Is “CSI” Causing A Quest For “Negative Forensic Evidence”?


Jurors in Dakota County, Mn., reduced a felony charge of criminal vehicular operation to a misdemeanor because “they wanted to see a computerized reenactment,” said prosecutor Phil Prokopowicz. The Minneapolis Star Tribune says he fears the case is an example of what prosecutors call the “CSI effect”: Jurors who are crime-drama devotees demand the same high-tech, slam-dunk proof of guilt that their TV heroes produce every week. Twin Cities prosecutors routinely ask questions about the television shows during jury selection — and strike some prospective jurors from serving on trials because of the perceptions they say the crime dramas cause.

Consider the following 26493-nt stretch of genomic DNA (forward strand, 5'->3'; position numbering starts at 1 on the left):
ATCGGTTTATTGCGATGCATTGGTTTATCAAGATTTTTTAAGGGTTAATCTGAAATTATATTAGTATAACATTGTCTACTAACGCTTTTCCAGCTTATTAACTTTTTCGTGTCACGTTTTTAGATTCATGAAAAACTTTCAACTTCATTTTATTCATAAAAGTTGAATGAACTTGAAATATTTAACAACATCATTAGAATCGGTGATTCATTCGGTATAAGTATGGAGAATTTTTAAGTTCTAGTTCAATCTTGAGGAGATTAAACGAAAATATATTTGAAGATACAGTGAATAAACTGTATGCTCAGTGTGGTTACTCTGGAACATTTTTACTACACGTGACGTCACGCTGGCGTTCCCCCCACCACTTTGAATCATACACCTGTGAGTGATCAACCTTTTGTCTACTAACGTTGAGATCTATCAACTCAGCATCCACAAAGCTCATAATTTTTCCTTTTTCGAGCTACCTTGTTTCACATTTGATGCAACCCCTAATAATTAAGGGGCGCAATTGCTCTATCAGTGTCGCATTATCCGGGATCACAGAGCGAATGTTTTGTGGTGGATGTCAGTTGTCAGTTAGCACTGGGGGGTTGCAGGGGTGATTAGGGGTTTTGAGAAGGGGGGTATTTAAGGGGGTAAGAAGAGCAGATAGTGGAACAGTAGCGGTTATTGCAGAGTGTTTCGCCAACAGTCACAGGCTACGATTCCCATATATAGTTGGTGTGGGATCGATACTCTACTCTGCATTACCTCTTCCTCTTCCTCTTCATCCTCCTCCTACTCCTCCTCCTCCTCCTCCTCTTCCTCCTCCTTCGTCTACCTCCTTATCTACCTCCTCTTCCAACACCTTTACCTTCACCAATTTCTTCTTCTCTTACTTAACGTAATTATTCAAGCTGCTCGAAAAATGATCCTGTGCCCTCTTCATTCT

Some prosecutors are asking police and crime labs to do more testing for fingerprints and DNA evidence out of concern that jurors expect to see more of it at trials. Forensic scientists at the Minnesota Bureau of Criminal Apprehension are getting more requests from prosecutors to testify about why fingerprints and DNA evidence cannot be recovered at every crime scene — and why they don’t always yield conclusive proof. Hennepin County prosecutor Amy Klobuchar said there’s great new pressure to provide “negative forensic evidence.” Prosecutors feel more compelled to call such witnesses because defense attorneys are arguing more often that key evidence was not tested. “You see more [defense] arguments like, ‘Sure, they have an eyewitness, but they never did a DNA test on the handle of the weapon,’ ” Prokopowicz said. Defense attorney Anthony Torres said jury selections have convinced him that ” ‘CSI’ is the most-watched program on television. It seems three-fourths of the prospective jurors have viewed it.” Still, he has seen no proof of the “CSI effect.” Hennepin County District Judge Kevin Burke shows like “CSI” have many fans, but that most prospective jurors seem to know “they are entertainment, and not the real stuff.”


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